Looking Forward with 2020 Vision


Lessons Learned From Last Year

This year we are launching a webinar and workshop series called “Looking Forward with 2020 Vision: Lessons Learned From Last Year.”

This pandemic has taught us how to teach online; how to have meetings on Zoom; how to work from home. 2020 also pushed us to think harder about how Emory approaches diversity, equity, inclusivity, and social justice. We envision this series of discussions as a way to look forward to the fall semester and beyond: How will our work change? How can we use teaching techniques developed for online classes to improve our in-person teaching? We’re planning a workshop on flipping the classroom, a webinar on trauma-informed pedagogy, and more.

We welcome your suggestions: for example, in what ways has your teaching changed that you’re happy about? Teaching related suggestions can be submitted to our Contributed Teaching Techniques database, and you’re welcome to email us directly with suggestions for the 2020 Vision series (erweeks@emory.edu).

The 2020 Vision series will continue throughout 2021. We’ll post upcoming webinars here as they are scheduled, and also update links to recordings of past webinars.

Continuing Community Engagement During Community (Di)Stress

Tuesday, April 20th from 3-4pm

Via Zoom

Though community engaged learning looks a little different this year, CFDE has been able to provide community engaged learning funding for courses in Emory college, Oxford college, and the School of Nursing. Because of the unprecedented nature of conducting community engaged learning courses during a pandemic, this Zoom discussion is to take time to reflect on how Emory faculty are conducting community engagement connected to teaching, the curriculum, and other learning spaces.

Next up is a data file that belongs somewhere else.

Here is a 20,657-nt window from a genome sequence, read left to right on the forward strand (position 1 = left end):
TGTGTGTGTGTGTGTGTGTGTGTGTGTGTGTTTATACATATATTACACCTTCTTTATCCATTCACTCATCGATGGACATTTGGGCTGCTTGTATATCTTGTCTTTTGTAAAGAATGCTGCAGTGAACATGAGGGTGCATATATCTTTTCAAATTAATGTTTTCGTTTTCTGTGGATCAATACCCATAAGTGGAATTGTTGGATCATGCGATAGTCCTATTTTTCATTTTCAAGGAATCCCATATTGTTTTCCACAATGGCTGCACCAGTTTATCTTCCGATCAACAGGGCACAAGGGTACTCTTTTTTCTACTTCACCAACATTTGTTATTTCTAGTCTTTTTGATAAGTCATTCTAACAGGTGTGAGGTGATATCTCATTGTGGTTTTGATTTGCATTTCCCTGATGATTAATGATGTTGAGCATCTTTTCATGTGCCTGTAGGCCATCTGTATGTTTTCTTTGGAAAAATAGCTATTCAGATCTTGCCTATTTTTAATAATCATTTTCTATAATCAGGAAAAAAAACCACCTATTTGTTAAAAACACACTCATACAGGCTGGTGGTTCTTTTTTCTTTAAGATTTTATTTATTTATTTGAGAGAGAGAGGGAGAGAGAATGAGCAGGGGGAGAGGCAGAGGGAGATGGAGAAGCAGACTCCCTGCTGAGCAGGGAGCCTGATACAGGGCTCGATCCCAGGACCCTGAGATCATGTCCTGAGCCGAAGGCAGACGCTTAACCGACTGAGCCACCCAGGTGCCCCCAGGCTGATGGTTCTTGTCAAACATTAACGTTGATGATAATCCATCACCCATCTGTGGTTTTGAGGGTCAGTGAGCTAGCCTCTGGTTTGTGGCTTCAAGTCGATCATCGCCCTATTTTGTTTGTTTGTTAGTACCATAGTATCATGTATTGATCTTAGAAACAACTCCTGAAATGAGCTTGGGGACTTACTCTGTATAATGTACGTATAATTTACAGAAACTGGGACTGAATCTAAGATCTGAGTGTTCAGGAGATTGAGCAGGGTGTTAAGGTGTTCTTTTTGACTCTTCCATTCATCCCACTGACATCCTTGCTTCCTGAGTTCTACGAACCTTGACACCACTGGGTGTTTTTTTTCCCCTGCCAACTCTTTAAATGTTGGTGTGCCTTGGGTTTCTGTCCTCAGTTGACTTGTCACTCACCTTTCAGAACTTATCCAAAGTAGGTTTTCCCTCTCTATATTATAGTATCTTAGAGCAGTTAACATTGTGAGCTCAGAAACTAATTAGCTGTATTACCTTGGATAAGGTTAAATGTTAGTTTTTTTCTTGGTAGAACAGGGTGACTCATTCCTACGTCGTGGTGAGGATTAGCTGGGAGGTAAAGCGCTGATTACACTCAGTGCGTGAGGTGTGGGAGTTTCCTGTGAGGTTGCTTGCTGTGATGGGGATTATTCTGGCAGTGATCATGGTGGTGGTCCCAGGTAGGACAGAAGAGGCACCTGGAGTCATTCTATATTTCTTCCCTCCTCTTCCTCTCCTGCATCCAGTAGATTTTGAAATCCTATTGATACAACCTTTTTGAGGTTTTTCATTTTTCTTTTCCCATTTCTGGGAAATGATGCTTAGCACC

Sustaining and developing relationships with community engaged learning partners during this time has been a bit like building a plane while flying it. The work calls for innovation and improvisation. This meeting is a time to take stock of changes made during Covid-19 and concurrent societal challenges, even as these are ongoing, while anticipating further dialogue in the fall about changes in how to approach community engaged learning. We will hear from several current grant recipients, followed by further discussion among all the participants.

This event is open to anyone who has continued community engagement work or is interested in doing so.  Please RSVP here.

Please contact emmy.corey@emory.edu or vhartfi@emory.edu with any questions.   

It’s About Flipping Time!

NEW DATES! MAY 7TH - MAY 28TH, 10:30-11:45 AM

Join a cohort of faculty to examine the value of a flipped class and apply these methods to your own course. Whether you’ve been thinking about it for a while or now have more resources due to online learning constraints, now is the time to take a shot at FLIPPING YOUR COURSE! The goal of this series is to apply the flipped classroom model to a new or existing course.

FULL PROGRAM DESCRIPTION

REGISTER NOW

Scholarly Productivity in the Pandemic and Beyond

Tools, Priorities, and Spaces

A Facilitated Conversation

Thursday, May 13, 2:00-3:00 pm EDT

Via Zoom

REGISTER HERE